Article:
This is an archived article that was published on sltrib.com in 2015, and information in the article may be outdated. It is provided only for personal research purposes and may not be reprinted.
Spouses of fallen police officers and firefighters would receive more financial support and other benefits under a bill introduced Wednesday in the Utah House.
If a public safety worker dies in the line of duty, spouses would receive six months' salary in a lump-sum payment, replacing current provisions for a payment of $1,000 to $1,500. Under House Bill 288, introduced by Rep. Paul Ray, R-Clearfield, departments also would be required to cover health insurance for surviving spouses (until they remarry or become eligible for Medicare) and children (up to age 26). Existing laws require no continued health coverage beyond a month after the death of the officer or firefighter.
That was the harsh reality facing Shante Johnson after her husband, Draper police Sgt. Derek Johnson, was shot to death Sept. 1, 2013. She now pays out of pocket for her family's health insurance.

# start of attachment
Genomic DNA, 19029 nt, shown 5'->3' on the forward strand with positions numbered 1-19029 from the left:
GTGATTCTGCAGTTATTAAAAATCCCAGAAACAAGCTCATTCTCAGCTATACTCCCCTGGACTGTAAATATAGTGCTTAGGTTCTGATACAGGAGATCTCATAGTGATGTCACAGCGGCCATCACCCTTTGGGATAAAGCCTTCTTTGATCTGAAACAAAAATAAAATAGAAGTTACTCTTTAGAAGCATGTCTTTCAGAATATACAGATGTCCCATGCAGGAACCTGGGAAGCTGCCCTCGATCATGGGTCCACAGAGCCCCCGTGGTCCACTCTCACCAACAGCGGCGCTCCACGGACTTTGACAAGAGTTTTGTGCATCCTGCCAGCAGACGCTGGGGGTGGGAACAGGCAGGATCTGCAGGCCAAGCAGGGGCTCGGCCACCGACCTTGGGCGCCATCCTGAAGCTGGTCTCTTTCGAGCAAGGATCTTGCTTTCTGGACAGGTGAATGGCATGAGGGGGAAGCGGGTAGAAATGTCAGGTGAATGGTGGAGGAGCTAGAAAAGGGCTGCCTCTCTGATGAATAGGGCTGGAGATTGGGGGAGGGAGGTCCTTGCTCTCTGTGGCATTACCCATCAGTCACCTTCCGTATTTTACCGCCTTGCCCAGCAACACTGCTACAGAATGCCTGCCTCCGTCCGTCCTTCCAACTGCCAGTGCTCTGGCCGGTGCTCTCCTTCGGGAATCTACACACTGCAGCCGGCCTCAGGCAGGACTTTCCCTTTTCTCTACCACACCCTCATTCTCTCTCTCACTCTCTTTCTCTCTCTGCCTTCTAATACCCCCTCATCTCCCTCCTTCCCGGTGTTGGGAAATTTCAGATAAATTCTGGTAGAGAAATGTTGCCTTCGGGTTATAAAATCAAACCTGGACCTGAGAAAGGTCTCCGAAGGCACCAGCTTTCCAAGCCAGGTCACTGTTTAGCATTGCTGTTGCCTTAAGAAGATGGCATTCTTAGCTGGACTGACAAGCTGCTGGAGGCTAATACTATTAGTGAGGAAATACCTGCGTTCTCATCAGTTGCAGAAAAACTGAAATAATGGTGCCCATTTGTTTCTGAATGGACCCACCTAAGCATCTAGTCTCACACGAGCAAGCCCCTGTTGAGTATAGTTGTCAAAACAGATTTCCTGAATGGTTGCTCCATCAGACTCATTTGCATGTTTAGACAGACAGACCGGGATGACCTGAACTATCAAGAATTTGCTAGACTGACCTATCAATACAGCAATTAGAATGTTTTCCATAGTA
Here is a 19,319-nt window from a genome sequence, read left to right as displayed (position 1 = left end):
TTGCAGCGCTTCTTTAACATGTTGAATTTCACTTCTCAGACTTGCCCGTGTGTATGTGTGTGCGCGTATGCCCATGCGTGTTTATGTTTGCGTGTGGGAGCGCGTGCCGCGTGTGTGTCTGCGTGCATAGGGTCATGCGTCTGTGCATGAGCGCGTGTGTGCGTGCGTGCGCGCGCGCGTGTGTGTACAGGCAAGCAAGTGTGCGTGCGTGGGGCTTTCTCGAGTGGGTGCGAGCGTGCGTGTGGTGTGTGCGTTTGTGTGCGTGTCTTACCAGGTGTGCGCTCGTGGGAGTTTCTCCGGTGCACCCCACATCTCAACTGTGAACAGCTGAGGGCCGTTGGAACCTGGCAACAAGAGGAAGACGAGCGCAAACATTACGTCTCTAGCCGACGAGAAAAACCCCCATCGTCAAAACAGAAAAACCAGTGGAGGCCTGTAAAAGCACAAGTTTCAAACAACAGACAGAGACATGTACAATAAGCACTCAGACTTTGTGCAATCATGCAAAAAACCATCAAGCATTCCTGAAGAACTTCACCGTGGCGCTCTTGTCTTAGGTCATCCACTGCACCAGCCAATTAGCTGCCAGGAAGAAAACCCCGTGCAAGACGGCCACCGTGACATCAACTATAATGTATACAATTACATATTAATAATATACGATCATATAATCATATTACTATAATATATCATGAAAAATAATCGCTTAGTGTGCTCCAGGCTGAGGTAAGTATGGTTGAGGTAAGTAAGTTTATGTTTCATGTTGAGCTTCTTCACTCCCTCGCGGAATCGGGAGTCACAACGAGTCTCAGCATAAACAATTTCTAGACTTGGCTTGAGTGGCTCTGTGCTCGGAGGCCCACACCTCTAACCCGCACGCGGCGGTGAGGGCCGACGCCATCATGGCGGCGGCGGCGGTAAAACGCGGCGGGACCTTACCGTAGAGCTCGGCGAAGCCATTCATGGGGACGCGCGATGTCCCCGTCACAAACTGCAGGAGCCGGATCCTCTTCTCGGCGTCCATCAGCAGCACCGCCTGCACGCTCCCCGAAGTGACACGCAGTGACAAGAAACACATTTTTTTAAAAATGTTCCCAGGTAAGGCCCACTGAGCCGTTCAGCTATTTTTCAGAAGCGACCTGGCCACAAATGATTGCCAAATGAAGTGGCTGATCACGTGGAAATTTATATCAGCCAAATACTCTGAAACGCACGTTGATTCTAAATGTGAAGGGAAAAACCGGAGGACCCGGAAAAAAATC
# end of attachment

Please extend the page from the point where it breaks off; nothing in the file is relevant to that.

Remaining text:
"First of all, when your spouse is killed in the line of duty, you're picking a burial plot at the age of 31," Johnson told the Standard-Examiner. "And you're trying to cope with what your children are coping with, let alone, by the way, that your mortgage was due yesterday, you don't have health insurance anymore, and there's no income coming in. It's pretty intense."
The bill also orders agencies to help surviving spouses apply for death benefits. Nannette Wride said the bureaucracy was daunting to navigate after her husband, Utah County sheriff's Sgt. Cory Wride, was gunned down Jan. 30, 2014 in Eagle Mountain.
"Cory was the first death for Utah County," Wride said, "and they didn't know what to do they didn't know which benefits were available or what paperwork to fill out. So to be able to have a liaison with the state that can walk an agency through all those hoops is so much easier."